Explainer: What’s the Difference between Therapeutic and Diagnostic Radiographers?
Medical Physicist and Therapeutic Radiographer, Shelley Blane, is Course Leader for both our BSc (Hons) Radiography (Radiotherapy and Oncology) and our BSc (Hons) Radiography (Diagnostic Imaging) degrees.
She explains the main differences between the two pathways, tells us more about the recruitment process, and shares her invaluable insight gained from 30 years in Radiotherapy:
Outlining the different roles
“Diagnostic and Therapeutic Radiographers do have quite different roles, although the two professions share many similarities.
“Therapeutic Radiographers solely work with cancer patients and are based in Radiotherapy departments. They have more of an opportunity to build a relationship with their patients over the course of their treatment, which can be very rewarding.
“Therapeutic Radiographers work with large amounts of radiation and, as a result, precision and attention to detail is highly important. I think people sometimes believe Radiotherapy departments can be depressing places, but they absolutely aren’t. 80% of patients are undergoing Radiotherapy with a view to curing them of cancer.
“Therapeutic Radiographers always work as part of a team, as they are always checking positioning and dosages for colleagues as part of procedure.
“Diagnostic Radiographers typically work with X-ray, CT and MRI machines. They work with lots of different teams within a hospital, from Accident and Emergency to Operating Theatres, and meet lots of different patients in a day.
“Most in-patients will meet a Diagnostic Radiographer during their time in hospital as imaging has become a crucial part of diagnosing what is wrong with a patient.
“Many Diagnostic Radiographers enjoy the problem-solving aspect of their job, which lies at the heart of diagnosis. There are opportunities to work as part of a team, for example in Interventional Radiography where you are working within other specialties, but Diagnostic Radiographers tend to work more independently.”
Similarities between the roles
“There are a number of similarities between the two roles. Both professions combine the use of specialist technology with being very patient-focused.
“Both are expanding practices that are constantly developing in terms of technology and technique. This is really exciting and means you are always learning and developing as a professional. I’ve been in Radiotherapy for 30 years and I can honestly say that Radiotherapy now looks nothing like it did when I was training.
“We are now using a lot of Artificial Intelligence in Radiography. The skillsets required are really quite different to what they used to be. In Radiotherapy, we are now using images to guide the set-up of patients for their treatment, rather than drawing marks on their skin. It’s very exciting to see these developments.
“On the South Coast, we unfortunately have a shortage of both Diagnostic and Therapeutic Radiographers. It’s vital that we are training and recruiting Radiographers for both pathways.”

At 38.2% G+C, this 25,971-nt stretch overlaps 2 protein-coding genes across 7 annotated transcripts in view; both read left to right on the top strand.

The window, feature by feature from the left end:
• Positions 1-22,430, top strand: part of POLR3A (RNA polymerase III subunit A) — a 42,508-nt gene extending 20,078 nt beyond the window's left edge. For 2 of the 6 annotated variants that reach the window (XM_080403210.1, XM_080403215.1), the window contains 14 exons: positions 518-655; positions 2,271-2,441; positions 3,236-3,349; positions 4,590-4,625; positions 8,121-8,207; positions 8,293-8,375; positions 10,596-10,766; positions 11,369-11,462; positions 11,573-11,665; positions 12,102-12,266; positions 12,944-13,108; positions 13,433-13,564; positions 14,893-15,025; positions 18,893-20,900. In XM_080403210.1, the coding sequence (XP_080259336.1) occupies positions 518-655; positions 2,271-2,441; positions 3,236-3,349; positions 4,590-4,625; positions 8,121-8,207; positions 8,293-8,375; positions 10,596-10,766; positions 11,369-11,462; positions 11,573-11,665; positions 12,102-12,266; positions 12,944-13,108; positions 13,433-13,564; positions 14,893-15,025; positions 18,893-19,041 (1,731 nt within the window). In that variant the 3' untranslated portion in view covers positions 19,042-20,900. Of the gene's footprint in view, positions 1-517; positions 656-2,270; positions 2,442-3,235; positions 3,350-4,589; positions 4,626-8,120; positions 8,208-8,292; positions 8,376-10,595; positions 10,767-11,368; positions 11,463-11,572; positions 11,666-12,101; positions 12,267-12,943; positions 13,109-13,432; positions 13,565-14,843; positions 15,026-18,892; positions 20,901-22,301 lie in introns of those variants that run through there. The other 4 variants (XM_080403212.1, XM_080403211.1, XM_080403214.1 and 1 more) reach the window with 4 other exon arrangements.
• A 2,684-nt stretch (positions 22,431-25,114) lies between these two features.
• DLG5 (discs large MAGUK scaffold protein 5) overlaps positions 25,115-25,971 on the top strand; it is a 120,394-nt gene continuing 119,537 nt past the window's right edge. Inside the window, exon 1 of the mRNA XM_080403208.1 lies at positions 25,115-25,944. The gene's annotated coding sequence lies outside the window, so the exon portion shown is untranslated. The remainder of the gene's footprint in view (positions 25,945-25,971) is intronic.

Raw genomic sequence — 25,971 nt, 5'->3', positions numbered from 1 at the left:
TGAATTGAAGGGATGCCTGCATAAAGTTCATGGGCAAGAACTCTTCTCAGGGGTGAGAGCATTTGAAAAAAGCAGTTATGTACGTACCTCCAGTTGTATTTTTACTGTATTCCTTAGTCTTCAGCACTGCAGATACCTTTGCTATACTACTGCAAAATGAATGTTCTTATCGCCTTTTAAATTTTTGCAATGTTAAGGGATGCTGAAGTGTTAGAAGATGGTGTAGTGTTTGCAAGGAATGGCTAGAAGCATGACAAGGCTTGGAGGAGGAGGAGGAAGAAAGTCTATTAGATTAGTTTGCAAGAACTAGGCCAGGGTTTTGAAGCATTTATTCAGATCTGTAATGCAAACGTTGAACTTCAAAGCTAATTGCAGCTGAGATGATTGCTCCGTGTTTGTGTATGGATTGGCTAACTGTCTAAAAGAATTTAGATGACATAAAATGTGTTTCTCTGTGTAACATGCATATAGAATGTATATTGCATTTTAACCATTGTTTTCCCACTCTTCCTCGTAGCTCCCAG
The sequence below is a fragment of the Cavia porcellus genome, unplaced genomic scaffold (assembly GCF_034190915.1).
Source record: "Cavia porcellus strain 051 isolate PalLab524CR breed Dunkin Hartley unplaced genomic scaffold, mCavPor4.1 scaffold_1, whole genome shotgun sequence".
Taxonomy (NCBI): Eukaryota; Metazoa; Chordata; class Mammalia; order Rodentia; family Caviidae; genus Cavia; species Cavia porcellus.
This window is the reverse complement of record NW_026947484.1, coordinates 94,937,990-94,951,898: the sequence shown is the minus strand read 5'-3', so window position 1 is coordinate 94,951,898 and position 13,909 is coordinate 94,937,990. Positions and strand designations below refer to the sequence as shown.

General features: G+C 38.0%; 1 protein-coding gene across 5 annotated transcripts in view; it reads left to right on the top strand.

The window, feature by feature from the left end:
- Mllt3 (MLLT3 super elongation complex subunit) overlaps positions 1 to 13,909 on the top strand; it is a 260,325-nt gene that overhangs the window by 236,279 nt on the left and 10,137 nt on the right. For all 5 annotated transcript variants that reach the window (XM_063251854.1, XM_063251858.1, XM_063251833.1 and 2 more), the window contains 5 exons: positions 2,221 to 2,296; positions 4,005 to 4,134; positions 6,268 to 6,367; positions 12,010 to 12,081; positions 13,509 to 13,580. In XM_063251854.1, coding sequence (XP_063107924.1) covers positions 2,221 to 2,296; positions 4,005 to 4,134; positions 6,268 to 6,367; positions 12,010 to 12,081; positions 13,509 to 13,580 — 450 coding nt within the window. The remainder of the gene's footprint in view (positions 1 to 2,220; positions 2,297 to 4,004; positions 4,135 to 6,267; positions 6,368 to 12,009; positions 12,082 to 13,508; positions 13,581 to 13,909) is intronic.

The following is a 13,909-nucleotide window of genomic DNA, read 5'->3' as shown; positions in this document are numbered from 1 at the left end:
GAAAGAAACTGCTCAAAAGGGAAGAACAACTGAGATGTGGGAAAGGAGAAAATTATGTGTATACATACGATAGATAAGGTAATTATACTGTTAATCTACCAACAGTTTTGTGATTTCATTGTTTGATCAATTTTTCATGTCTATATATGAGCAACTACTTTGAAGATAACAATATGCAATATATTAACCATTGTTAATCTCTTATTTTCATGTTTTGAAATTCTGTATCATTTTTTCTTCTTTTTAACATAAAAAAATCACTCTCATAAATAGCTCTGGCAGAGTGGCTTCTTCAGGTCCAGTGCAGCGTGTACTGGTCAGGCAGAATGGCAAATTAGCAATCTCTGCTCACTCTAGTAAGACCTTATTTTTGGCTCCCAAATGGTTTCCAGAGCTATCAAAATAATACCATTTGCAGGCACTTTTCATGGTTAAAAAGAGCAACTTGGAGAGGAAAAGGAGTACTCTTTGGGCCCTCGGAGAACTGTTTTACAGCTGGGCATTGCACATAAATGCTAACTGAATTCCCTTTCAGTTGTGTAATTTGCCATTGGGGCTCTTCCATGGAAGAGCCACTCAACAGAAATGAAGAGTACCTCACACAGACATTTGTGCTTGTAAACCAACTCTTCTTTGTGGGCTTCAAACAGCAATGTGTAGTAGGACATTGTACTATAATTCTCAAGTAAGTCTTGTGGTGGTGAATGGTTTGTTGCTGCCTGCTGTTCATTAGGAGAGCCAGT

Values of a radiographer
“The values that we look for on our Radiography courses are the same as those required by any Allied Health Profession. These include compassion, empathy, and good communication with patients and colleagues. For Radiography, we’re also looking for people with a technical mind and strong attention to detail.
“In their everyday work, Radiographers are using ionising radiation, which is dangerous if not used correctly, so an understanding of and commitment to this responsibility is vital. Resilience is important too and building this is a key part of the course.”
Personal statement and interview
“If you meet the academic requirements of the Radiography courses, we’ll review your personal statement and invite applicants to interview at that point.
“I’m looking to see that you know about the profession that you have applied for and for some examples of the values that I would expect anyone working within these professions to have.
“An interview is an essential part of course recruitment for Radiography, in line with NHS requirements. An interview gives us the opportunity to discuss your values with you and ensure that these are in line with the NHS Constitution and in particular the NHS’ 6 Cs of Care.
“At the interview, we’ll be asking you questions such as: what do you think a day in the life of a Diagnostic Radiographer would look like? What skills and values do you have that will make you a good Radiographer?
“I look at it this way: if it was my mum being treated or imaged, would I want this person to be looking after her? Good communication skills and a caring nature are essential to this and are so important to being a good Radiographer.
“This is a profession that will interest and challenge you for the rest of your life: good luck with your application!”
You can find out more about our Radiography degrees here.
Above: Shelley Blane